29 September 2000

Stress free environment for successful tupping

By James Garner

EWE and tup management during and after tupping is critical for flocks seeking good conception rates.

This generally means good forward planning and a stress free environment for ewes, says sheep consultant Lesley Stubbings.

"After flushing and into early pregnancy there should be no sudden changes in diet or environment," says Ms Stubbings, who adds that maiden ewes are most vulnerable to embryo loss.

Nutritional and dietary changes should be avoided. Any abrupt changes in diet, for instance from grass to forage rape in mid-tupping, will cause stress and affect conception rates.

Ewes need to be on a stable diet, neither losing or gaining weight. This may mean some flockmasters in eastern parts supplementing to make up for grass that is losing nutritional value quickly.

"Some big bale silage may be enough. It doesnt want to be too much feed, just a maintenance ration," says Ms Stubbings.

Its the same for ewes post-tupping. "There should be no vaccinating or drenching of ewes and transporting them to keep in livestock trailers until a month after tupping." Ensure all this is done beforehand, she says.

Rams may require some special treatment during tupping and Ms Stubbings suggests feeding tups, but concedes this is not always possible.

"There are benefits if it is possible to hand-feed tups. But where you cant, make sure they are in tip-top condition because they will lose it extremely quickly."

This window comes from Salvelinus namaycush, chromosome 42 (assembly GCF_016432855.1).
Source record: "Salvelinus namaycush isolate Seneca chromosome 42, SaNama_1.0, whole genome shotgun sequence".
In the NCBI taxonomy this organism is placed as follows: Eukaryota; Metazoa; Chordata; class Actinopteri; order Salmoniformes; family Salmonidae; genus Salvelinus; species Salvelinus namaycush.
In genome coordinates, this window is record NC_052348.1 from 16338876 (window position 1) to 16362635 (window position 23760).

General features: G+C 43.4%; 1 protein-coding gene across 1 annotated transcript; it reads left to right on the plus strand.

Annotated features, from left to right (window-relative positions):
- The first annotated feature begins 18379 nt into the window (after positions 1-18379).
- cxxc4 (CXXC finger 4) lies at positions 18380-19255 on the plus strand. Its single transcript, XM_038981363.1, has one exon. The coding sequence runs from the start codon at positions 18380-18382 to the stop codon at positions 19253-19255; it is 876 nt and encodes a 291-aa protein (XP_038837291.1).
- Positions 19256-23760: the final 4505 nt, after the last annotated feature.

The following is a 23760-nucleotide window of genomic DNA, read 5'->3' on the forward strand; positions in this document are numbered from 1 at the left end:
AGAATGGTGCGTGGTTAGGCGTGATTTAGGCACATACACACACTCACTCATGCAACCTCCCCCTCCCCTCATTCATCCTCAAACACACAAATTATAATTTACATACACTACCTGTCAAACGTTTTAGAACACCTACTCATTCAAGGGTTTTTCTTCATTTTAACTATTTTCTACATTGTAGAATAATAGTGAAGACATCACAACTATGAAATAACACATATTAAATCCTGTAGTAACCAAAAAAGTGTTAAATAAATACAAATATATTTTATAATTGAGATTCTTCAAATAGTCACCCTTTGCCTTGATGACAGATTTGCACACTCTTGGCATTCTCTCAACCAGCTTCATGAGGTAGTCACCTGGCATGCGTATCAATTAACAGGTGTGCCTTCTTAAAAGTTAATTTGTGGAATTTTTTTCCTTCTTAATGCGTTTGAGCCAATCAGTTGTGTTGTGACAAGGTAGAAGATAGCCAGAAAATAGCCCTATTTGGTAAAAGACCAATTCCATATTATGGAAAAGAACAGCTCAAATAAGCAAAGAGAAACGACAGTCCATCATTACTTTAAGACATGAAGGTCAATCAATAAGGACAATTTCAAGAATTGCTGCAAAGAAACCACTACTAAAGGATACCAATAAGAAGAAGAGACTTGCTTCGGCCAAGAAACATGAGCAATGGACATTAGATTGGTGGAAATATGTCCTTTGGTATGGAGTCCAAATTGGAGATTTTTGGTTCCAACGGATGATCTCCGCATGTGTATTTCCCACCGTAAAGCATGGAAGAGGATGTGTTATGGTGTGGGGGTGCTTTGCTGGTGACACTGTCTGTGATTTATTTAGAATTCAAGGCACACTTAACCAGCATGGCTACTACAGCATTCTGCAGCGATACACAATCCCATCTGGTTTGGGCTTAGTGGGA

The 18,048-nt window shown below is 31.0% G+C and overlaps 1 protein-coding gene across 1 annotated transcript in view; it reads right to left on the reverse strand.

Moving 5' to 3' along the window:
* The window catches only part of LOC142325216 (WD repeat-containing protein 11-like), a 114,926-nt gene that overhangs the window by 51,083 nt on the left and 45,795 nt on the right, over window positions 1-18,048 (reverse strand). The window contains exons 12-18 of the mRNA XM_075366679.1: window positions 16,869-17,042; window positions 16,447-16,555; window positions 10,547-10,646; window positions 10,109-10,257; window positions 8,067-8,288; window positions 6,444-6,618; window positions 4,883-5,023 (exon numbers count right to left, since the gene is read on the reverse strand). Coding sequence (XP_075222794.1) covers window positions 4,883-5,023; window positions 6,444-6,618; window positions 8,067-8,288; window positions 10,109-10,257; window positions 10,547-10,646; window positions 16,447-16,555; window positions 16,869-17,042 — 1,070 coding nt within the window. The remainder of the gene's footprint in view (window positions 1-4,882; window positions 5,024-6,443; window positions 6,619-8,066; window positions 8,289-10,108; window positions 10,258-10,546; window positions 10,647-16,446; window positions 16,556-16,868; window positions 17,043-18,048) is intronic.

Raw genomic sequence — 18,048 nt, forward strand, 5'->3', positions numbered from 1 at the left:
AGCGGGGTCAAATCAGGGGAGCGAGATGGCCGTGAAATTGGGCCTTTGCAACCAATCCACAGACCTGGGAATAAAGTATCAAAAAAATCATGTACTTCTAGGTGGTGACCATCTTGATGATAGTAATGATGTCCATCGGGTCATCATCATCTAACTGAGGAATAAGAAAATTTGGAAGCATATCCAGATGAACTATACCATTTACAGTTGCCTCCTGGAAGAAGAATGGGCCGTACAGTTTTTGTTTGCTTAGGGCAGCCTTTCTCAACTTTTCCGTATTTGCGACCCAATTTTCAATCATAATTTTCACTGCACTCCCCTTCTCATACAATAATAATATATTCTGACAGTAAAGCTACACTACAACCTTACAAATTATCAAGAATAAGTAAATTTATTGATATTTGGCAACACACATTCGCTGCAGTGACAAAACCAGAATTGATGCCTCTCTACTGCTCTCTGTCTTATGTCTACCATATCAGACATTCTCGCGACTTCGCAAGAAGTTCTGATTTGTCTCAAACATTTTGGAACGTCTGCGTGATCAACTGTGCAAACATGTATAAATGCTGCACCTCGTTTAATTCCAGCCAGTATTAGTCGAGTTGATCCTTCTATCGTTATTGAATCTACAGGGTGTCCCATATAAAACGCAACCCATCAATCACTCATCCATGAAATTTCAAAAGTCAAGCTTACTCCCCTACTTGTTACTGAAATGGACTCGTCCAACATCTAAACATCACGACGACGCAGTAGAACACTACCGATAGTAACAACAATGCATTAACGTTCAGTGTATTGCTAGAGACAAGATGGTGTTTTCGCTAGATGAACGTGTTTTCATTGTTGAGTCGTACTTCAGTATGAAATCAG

She also reminds producers to isolate bought-in rams from the rest of the flock for a few weeks to check they are free of scab and caseous lymphadenitis.

For those considering whether to raddle tups or not, Ms Stubbings reckons it is worth it. "Change raddle colours as often as you like. It is best to use them to suit your flock and yourself."

Your plan doesnt need to follow traditional lines and could follow other criteria, such as time and number of ewes you want to lamb in one batch.

"It depends what you want and how many ewes you want to lamb in any one time. If this is in groups of 250 ewes and then change colour, then do it that way." She says this makes vaccinating, feeding, housing and lambing far easier to plan.

However, Ms Stubbings also cautions producers to be careful about purchasing free access minerals to boost fertility, without getting vet advice first. "In reality few flocks have mineral deficiencies. If you think you have, then contact your vet and have it sorted out." &#42

TUPPING

&#8226 Stress free environment.

&#8226 Quarantine tups as well.

&#8226 Keep feed the same.